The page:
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A Different Feeling In This Year’s Rivalry

Martin Brodeur and the Devils have struggled against their cross-river rivals this season. Photo Credit: Lou Capozzola/Getty Images

The tables have turned on the Hudson River Rivalry.


Instead of the New Jersey Devils fighting for improved playoff position over a floundering New York Rangers team, the script is flipped. The Rangers enter tonight’s matchup in sixth place in the conference. The Devils, despite a 7-1-1 run, still sit last in the league.

It’s an odd turn of events in the storied rivalry of these cross-river teams. With the Devils success the past 13 seasons, these matchups always served as a way to improve draft position. The Rangers usually toiled outside of playoff position, looking to find a way into the top eight.

Despite the Devils’ lack of success, the players consider it a rivalry.

“It’s always a rivarly,” right wing David Clarkson said to Tom Gulitti of The Bergen Record. “I love playing in those games. It’s like a playoff game every time you play them. Those teams that are close to you, especially them, the Flyers and the Islanders, it’s always those type of games.”

“No matter what, it’s always a big game,” defenseman Colin White told Gulitti. “Every game is big for us. That’s the way we’re approaching every game, but there definitely is a rivalry there. It’s been there forever.”

For the Devils, this game won’t be the usual matchup against the Blueshirts. While there’s a near impossible chance of New Jersey making the playoffs, this is a pride game. The Rangers have already won three of the six matchups this season, outscoring the Devils, 9-2.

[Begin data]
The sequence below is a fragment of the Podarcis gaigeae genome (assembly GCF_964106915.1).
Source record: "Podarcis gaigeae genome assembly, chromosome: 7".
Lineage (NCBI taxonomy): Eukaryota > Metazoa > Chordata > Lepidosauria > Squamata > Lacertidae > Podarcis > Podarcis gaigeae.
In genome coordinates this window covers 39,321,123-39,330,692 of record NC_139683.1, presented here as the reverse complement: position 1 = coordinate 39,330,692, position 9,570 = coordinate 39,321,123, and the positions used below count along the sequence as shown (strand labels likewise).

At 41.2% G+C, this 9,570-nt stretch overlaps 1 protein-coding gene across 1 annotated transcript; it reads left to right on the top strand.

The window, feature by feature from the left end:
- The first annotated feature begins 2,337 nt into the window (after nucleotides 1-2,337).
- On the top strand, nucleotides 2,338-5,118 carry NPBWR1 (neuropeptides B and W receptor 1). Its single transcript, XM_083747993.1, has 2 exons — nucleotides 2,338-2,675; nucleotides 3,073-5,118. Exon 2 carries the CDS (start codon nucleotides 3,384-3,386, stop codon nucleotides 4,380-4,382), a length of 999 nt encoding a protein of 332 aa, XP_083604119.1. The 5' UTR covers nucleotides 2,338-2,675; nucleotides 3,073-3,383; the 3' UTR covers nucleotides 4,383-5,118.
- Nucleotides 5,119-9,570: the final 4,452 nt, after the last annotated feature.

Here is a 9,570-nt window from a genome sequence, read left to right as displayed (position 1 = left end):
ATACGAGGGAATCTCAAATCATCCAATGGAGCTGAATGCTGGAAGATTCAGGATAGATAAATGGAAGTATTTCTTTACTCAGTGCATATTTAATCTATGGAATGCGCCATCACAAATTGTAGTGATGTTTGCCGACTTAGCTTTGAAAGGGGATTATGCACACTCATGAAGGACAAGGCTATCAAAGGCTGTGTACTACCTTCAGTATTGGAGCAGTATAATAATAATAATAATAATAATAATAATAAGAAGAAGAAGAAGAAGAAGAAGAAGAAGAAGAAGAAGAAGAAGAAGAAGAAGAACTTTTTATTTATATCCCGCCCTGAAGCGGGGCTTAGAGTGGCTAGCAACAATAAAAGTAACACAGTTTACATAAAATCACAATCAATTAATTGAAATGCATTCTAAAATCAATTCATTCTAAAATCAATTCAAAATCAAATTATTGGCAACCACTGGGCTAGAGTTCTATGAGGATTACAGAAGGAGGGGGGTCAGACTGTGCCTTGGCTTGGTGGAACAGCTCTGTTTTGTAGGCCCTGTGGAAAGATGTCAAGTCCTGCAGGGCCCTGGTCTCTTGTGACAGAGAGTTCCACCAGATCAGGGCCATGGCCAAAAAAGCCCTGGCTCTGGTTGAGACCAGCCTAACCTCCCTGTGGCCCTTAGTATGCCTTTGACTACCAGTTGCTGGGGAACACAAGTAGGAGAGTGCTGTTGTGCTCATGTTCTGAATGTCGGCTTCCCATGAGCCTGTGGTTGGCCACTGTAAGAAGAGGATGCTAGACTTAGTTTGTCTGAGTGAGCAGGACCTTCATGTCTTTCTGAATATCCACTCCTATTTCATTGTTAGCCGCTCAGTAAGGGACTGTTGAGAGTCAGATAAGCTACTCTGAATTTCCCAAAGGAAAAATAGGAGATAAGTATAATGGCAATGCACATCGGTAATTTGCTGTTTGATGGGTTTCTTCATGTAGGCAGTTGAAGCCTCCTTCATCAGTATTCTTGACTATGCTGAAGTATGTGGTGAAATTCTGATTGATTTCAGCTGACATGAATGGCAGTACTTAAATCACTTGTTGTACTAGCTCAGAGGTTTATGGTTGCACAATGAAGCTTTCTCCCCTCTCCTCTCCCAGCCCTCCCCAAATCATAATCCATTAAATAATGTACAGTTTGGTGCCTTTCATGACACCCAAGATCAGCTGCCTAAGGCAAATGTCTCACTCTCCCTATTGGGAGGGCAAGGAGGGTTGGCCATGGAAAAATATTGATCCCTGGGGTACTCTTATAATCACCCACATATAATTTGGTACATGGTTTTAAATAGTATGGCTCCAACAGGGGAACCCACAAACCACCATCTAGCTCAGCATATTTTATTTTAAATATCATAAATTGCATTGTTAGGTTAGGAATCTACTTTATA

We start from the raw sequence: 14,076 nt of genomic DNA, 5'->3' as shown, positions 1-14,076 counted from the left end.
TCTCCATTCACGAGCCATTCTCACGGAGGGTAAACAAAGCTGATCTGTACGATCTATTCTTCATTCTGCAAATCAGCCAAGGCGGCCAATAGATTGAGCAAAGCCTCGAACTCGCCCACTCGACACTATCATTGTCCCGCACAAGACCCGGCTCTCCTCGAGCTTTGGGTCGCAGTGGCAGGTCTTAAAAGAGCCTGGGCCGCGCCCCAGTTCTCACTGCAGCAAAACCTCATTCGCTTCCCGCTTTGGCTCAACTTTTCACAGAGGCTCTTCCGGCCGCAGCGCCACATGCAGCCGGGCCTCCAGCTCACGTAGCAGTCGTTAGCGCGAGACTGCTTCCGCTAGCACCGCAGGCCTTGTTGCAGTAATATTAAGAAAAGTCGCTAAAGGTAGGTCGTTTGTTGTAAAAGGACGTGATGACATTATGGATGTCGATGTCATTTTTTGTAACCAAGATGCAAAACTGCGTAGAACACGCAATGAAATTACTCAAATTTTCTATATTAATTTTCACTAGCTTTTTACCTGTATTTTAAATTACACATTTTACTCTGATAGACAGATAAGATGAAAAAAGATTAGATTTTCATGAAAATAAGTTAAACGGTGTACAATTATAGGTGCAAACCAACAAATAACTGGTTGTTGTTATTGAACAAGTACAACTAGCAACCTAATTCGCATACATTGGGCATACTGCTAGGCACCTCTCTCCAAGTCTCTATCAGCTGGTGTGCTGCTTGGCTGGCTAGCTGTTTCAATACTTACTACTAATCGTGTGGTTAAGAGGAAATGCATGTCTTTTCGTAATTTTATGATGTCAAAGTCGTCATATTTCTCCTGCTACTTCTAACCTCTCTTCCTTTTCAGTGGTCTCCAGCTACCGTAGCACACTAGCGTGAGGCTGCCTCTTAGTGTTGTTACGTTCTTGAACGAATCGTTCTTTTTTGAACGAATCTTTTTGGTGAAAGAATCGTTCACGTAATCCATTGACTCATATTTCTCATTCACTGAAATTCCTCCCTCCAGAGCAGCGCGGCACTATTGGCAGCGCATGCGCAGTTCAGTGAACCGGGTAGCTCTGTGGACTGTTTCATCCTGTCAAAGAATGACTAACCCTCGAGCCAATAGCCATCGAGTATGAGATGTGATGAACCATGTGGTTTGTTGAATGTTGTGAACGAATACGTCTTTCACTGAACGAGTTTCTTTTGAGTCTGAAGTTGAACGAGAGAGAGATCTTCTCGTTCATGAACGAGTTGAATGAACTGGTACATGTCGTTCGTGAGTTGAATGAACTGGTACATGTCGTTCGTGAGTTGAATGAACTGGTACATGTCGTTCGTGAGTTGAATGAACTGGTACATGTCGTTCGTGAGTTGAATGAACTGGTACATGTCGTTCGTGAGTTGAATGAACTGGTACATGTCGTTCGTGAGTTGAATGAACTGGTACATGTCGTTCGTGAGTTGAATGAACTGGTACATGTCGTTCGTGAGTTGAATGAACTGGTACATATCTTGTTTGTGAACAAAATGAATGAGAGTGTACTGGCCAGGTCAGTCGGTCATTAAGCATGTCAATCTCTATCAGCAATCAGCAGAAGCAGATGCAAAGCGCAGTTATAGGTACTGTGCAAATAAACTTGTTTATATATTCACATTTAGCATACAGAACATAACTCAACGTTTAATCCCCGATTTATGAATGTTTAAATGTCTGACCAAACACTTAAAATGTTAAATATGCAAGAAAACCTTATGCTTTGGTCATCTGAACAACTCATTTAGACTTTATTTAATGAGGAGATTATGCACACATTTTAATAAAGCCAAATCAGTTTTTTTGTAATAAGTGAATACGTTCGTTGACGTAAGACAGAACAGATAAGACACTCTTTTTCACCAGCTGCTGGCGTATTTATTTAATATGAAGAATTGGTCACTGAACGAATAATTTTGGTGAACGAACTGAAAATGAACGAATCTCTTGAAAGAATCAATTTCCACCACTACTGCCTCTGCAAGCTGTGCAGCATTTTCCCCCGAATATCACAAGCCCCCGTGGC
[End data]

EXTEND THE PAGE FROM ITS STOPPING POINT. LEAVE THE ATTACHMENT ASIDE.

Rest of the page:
Martin Brodeur has struggled recently at Madison Square Garden. While he’s posted a 1.99 goals-against average, Brodeur is just 2-6-2 in his last 10 games at MSG.

The Devils don’t want to allow their rivals to win the season series. They also don’t need the Rangers taking two points and improving their playoff position. They also don’t want to be embarrassed at MSG.

Brodeur also cited the fans as fueling the rivalry.

“The players, we feel for it because of people that care about us and people that hate us,” Brodeur told Gulitti. “That’s mostly what a rivalry is. It’s mostly through the fans. The players, you’ll feel it when you do battle for something – the playoffs or a playoff spot or an important game. When that’s not there, I think we get up maybe a little more because of our fans, because the people care about it. That’s normal. That’s part of sports.”

We usually expect hard fought battles and playoff positioning out of these rivalry games. But tonight, with little on the line for the Devils, it’ll be a different feel. The Devils will be desperate to continue their strong play. The Rangers will look to improve their playoff position.

There’s not much on the line for New Jersey tonight. It’s been a while since the Devils haven’t had anything to play for against the Blueshirts.

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